CHICAGO (AP) -- Mark Prior pitched as if he'd been around all
season. His fastball was buzzing, his curveball was dipping across
the plate and batters were having difficulty getting hits.
After two months on the disabled list, Prior's season debut was
a huge success. But even his sterling six-inning performance Friday
couldn't carry the struggling Chicago Cubs to a victory.
"It felt good to be out there. I'm not going to lie. I had some
anxiety going and probably a little nervousness going into it,"
Prior said after allowing just two hits and getting a no-decision
as Pittsburgh rallied past the Cubs 2-1.
"I think I got a little gassed right there at the end, the last
two or three hitters," Prior said of his 85-pitch performance, 55
Prior walked none, struck out eight and showed no signs of the
Achilles tendon and elbow soreness that kept him out of the rotation.
"You can't duplicate the intensity and the adrenaline you get at
this level," Prior said.
"I doesn't matter how many rehab starts you have. I was
probably a little drained because of the excitement of pitching in
a big league game."
The Pirates took some of the excitement of the day away when
they rallied for two runs in the ninth.
"Anytime you're facing Prior, you know it's going to be
tough," Jack Wilson said. "He had his stuff on, he was throwing
hard. He's only going to get better."
"To come in against Prior, that's going to be tough from the
first pitch. We definitely needed this win after dropping five in a
row," Wilson said.
Jose Macias doubled to lead off the bottom of the ninth and
reached third before Mesa retired the final two batters.
With his socks pulled up high, Prior retired leadoff hitter
Jason Kendall on a grounder on his first pitch and threw only five
more to get out of the first inning.
His fastball hitting the mid-90s, Prior retired the first 13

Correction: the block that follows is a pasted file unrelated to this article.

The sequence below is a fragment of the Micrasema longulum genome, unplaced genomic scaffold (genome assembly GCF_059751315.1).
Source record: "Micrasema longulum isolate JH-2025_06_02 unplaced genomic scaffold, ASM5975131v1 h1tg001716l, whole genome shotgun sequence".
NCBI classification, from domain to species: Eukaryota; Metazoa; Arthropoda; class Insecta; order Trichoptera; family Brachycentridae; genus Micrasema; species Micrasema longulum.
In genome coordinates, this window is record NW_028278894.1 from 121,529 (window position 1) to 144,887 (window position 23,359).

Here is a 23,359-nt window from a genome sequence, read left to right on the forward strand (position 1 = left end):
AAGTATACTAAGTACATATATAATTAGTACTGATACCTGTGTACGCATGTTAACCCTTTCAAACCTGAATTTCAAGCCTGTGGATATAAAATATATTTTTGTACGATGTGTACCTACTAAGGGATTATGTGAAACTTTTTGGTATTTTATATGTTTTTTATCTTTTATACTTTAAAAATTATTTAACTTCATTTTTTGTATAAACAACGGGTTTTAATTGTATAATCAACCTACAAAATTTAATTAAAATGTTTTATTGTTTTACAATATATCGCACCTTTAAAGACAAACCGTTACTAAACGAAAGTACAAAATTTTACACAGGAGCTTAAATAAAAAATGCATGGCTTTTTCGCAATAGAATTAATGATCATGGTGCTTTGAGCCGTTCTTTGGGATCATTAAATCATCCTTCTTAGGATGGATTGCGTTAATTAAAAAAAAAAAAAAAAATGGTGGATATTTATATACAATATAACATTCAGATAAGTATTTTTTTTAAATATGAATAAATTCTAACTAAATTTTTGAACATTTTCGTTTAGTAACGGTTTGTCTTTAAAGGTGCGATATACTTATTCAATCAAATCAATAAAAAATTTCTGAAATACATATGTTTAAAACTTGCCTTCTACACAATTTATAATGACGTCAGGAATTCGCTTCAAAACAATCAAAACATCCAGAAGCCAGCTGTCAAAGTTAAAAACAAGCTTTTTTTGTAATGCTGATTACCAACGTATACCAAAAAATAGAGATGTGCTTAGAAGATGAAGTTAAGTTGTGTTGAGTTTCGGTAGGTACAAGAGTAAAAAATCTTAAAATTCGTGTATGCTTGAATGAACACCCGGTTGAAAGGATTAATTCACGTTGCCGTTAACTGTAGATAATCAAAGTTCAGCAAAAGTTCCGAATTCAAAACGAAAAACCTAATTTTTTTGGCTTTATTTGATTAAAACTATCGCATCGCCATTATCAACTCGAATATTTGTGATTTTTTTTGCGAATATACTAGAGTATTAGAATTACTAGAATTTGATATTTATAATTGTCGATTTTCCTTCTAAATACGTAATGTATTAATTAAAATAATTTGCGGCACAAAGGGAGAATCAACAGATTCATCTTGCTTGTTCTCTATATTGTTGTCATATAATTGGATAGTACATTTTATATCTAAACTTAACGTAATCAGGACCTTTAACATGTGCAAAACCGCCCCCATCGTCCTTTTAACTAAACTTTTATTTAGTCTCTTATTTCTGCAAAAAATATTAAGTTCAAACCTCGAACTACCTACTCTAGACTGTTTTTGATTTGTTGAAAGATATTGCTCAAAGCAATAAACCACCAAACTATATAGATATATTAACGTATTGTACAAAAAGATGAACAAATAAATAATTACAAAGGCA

batters before Rob Mackowiak singled to center with one out in the
Mackowiak stole second and looked on his way to breaking a
scoreless tie when Tike Redman singled to left. But Moises Alou
made a perfect throw to catcher Michael Barrett, who held on for
the out despite a jarring collision with Mackowiak.
Pirates starter Josh Fogg was just as good, allowing just four
hits in seven innings.
Fogg, facing the Cubs for the fourth time this season, pitched
out of a bases-loaded jam in the sixth by striking out Todd Hollandsworth and getting Barrett on a fly ball.
Alou made a great catch on Kendall's liner to start the ninth,
ending the Pirates catcher's hitting streak at 20 games.
Prior's return has the talk of Chicago since he came down with
his injuries in spring training. His teammates were as excited as
anyone watching him pitch at Wrigley for the first time since he
lost Game 6 of the NL Championship Series last year.
"There was a lot of energy because Mark was pitching," Cubs
manager Dusty Baker said.
As Prior was finishing his bullpen warmups before Friday's game,
a crowd of four Cubs, including reliever Francis Beltran, watched
his pitches as they reached the plate. Once Prior finished, they
extended high-fives before he headed for the dugout.
Prior caused a stir the night before his season debut when he
left an autograph session at a suburban store earlier than
expected, disappointing some fans and the store owner.
Prior spent 15 minutes during his post-game news conference
explaining his side of the controversy, saying he went to sign
autographs only to find out he was being asked to meet and greet
fans and pose for pictures the night before he was supposed to
pitch. It was a commitment he made months ago.
"It's been an interesting 24 hours for myself," he said. "I'm
very happy it's over. I'm very disappointed we didn't pull this one
RHP Kerry Wood, who's on the disabled list, will play catch
and long toss Friday to test his sore triceps. ... The crowd of
40,024 increased the Cubs' home attendance mark this season to
1,020,213 for 26 dates -- the quickest they have ever reached 1
million. Last season they got to 1 million in 30 home dates.